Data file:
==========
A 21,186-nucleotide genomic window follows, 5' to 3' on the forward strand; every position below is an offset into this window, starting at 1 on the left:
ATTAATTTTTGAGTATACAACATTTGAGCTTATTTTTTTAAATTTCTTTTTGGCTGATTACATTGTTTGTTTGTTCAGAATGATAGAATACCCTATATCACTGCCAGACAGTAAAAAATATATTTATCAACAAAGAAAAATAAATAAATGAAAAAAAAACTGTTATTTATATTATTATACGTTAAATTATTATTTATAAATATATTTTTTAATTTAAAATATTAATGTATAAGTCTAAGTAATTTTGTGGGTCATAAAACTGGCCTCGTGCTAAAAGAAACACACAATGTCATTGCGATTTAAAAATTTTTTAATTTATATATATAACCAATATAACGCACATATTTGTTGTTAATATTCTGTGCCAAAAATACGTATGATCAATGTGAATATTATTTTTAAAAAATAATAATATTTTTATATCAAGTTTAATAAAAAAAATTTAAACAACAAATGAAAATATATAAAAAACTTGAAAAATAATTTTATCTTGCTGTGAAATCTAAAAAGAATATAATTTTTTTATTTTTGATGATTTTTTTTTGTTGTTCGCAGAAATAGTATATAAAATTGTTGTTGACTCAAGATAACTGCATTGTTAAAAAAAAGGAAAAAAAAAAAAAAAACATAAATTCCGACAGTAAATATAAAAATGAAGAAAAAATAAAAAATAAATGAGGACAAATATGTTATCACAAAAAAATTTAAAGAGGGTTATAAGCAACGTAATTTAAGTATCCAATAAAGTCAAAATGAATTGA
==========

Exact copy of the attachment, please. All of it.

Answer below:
A 21,186-nucleotide genomic window follows, 5' to 3' on the forward strand; every position below is an offset into this window, starting at 1 on the left:
ATTAATTTTTGAGTATACAACATTTGAGCTTATTTTTTTAAATTTCTTTTTGGCTGATTACATTGTTTGTTTGTTCAGAATGATAGAATACCCTATATCACTGCCAGACAGTAAAAAATATATTTATCAACAAAGAAAAATAAATAAATGAAAAAAAAACTGTTATTTATATTATTATACGTTAAATTATTATTTATAAATATATTTTTTAATTTAAAATATTAATGTATAAGTCTAAGTAATTTTGTGGGTCATAAAACTGGCCTCGTGCTAAAAGAAACACACAATGTCATTGCGATTTAAAAATTTTTTAATTTATATATATAACCAATATAACGCACATATTTGTTGTTAATATTCTGTGCCAAAAATACGTATGATCAATGTGAATATTATTTTTAAAAAATAATAATATTTTTATATCAAGTTTAATAAAAAAAATTTAAACAACAAATGAAAATATATAAAAAACTTGAAAAATAATTTTATCTTGCTGTGAAATCTAAAAAGAATATAATTTTTTTATTTTTGATGATTTTTTTTTGTTGTTCGCAGAAATAGTATATAAAATTGTTGTTGACTCAAGATAACTGCATTGTTAAAAAAAAGGAAAAAAAAAAAAAAAACATAAATTCCGACAGTAAATATAAAAATGAAGAAAAAATAAAAAATAAATGAGGACAAATATGTTATCACAAAAAAATTTAAAGAGGGTTATAAGCAACGTAATTTAAGTATCCAATAAAGTCAAAATGAATTGA